Pests and diseases
Here is a rundown of the problems you are most likely to encounter with your blackcurrants
Greenfly and Aphid
Are the most commonly troublesome critters, causing soft new growth to curl and become distorted, sometimes it also become streaked with yellow. These insects overwinter on the bush so the first step to eradication is to provide a winter wash of a mild soap solution all over the bush whilst it is dormant.
This is a fairly commonplace problem with blackcurrants and is more troublesome with the older varieties but not exclusively so. The leaves become silvery and powdery and it can spoil the fruits too. Sometimes this fungal disease is encouraged by a lack of pruning as too much congested or soft growth encourages it.
Is a more serious disease as there isn’t really a cure. It is characterised by the buds beginning to swell in the spring but they never develop beyond that point and remain inflated, the reason being they are infested with numerous tiny mites that invaded the buds very early in the season, moving from infected buds to healthy ones.
Treatment is generally advised by picking off infected buds and destroying them, thus limiting the spread of the mites. It is quite easy in the winter to determine the damaged buds from the healthy ones, but it is a very laborious task especially if you have more than one or two bushes.
Begins life as small brown spots on the leaves which gradually become larger and coalesce. Leaves fall prematurely and the resultant crop is usually affected. Extra feeding is usually effective to help the bushes regain vigour that has been lost. Can also infect red and whitecurrants.
Varieties of Blackcurrants to try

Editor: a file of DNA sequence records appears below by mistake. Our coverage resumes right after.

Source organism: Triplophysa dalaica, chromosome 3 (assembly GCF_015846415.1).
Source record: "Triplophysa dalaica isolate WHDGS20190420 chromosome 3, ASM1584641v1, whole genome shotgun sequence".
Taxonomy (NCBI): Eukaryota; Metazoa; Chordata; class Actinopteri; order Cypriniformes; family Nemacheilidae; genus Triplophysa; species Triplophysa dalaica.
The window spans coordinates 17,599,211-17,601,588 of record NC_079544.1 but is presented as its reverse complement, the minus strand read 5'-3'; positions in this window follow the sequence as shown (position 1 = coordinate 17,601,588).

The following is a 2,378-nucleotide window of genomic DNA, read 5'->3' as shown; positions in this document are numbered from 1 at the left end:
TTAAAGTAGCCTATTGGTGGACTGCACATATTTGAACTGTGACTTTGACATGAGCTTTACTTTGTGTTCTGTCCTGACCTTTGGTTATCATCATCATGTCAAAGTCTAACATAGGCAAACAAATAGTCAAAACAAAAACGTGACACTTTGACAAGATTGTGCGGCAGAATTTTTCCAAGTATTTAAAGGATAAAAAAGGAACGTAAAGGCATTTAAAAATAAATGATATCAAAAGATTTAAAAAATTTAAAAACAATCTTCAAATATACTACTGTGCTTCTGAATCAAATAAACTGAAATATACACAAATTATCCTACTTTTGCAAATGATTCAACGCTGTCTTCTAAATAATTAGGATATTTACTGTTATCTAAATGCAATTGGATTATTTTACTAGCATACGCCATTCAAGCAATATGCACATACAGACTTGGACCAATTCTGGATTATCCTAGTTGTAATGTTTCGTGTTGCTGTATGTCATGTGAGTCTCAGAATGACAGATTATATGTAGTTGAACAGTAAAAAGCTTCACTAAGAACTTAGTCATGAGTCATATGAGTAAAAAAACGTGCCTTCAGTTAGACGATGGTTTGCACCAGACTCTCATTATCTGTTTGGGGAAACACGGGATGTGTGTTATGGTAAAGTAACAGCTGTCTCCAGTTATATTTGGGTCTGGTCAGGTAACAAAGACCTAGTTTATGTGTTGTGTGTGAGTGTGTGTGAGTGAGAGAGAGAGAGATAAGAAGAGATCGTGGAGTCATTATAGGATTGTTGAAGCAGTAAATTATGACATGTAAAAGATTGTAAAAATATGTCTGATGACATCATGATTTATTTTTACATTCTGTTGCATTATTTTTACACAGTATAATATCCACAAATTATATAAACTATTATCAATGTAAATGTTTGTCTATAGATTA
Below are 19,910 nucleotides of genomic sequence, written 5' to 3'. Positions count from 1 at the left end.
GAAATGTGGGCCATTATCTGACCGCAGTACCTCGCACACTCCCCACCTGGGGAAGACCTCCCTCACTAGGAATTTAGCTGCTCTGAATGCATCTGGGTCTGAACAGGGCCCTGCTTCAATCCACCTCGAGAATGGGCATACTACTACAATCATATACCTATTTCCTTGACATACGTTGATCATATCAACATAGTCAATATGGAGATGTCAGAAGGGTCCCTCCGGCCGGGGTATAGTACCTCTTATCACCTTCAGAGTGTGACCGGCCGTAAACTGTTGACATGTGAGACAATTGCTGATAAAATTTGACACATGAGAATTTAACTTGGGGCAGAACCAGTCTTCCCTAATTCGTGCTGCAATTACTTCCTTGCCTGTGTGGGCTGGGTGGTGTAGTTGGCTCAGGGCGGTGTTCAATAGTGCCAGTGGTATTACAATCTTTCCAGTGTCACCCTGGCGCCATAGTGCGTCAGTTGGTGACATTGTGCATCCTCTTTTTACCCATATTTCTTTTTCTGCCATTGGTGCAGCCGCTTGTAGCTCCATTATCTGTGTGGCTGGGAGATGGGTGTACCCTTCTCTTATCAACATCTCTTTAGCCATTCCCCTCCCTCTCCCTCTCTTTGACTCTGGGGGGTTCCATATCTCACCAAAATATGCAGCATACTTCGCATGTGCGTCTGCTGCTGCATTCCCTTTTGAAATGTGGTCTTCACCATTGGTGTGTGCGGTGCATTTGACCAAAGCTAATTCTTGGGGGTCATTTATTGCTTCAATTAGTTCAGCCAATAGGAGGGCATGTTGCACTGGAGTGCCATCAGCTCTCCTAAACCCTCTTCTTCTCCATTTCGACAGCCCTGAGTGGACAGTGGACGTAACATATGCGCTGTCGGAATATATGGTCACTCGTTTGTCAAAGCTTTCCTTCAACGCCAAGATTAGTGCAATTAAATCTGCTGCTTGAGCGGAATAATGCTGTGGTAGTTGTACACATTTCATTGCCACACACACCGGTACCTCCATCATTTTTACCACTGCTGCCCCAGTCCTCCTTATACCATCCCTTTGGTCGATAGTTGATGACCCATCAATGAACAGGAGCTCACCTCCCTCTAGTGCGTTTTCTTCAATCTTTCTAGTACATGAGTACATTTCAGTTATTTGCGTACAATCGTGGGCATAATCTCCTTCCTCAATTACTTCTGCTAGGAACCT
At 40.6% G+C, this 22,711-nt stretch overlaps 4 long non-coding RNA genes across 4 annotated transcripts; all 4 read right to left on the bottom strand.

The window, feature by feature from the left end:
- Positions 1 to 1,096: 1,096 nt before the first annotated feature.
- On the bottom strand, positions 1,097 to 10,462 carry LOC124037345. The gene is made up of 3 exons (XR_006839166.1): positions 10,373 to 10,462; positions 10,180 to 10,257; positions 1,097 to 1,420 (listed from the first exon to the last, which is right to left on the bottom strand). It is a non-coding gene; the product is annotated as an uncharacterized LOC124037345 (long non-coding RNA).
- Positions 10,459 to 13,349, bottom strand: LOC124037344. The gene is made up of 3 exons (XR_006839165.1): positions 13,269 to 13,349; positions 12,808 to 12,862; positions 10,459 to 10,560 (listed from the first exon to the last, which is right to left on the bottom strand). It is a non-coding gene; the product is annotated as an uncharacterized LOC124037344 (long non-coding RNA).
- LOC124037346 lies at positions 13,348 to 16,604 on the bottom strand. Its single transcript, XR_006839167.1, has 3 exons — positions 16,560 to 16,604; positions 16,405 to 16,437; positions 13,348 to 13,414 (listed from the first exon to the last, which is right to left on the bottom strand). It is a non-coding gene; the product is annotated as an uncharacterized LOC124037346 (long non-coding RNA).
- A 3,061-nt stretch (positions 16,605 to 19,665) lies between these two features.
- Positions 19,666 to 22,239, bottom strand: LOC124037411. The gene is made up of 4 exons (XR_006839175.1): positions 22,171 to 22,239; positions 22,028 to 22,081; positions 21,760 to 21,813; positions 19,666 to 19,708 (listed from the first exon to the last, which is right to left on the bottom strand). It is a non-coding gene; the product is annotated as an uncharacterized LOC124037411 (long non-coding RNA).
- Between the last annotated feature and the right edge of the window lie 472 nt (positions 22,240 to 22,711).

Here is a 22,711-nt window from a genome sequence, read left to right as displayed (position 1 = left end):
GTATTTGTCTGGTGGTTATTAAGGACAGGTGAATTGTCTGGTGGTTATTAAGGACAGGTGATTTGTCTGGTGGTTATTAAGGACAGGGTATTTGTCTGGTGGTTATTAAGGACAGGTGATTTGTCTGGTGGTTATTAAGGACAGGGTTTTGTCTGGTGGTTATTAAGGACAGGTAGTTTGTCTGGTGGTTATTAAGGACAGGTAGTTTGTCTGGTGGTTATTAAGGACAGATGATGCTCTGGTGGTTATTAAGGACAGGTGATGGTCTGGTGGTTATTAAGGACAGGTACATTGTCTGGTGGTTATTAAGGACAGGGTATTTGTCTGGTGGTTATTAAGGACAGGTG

Ebony has been specially selected for garden planting. Take one look and it’s easy to see why: the size of the fruit is amazing – up to twice the size of other blackcurrants.
Long strings of the sweetest currants, with a great cassis fragrance. Harvest late July.
A compact blackcurrant with excellent resistance to downy mildew. The bushy and well-branched plants produce a huge crop of large very sweet berries. Harvest June-July.
An unusual Blackcurrant hybrid raised from a cross between a Blackcurrant and a Gooseberry. It resembles more closely a Blackcurrant but the leaves are smaller and shinier and the fruit, individually produced, are larger and sweeter. The bush has a faint blackcurrant odour but it is not as strong. This increasingly popular hybrid berry should be treated and grown just as you would a Blackcurrant bush. I have one arriving from Quickcrop any day now and I can’t wait to show you it’s progress through the year.
Get your Quick Grow Blackcurrant guide – a handy guide to help you with your Blackcurrants you can get your copy here
We are growing our Blackcurrant in a large pot mainly in case I have to move it. I can’t wait to pick my first Blackcurrants and make some tasty blackcurrant Jam.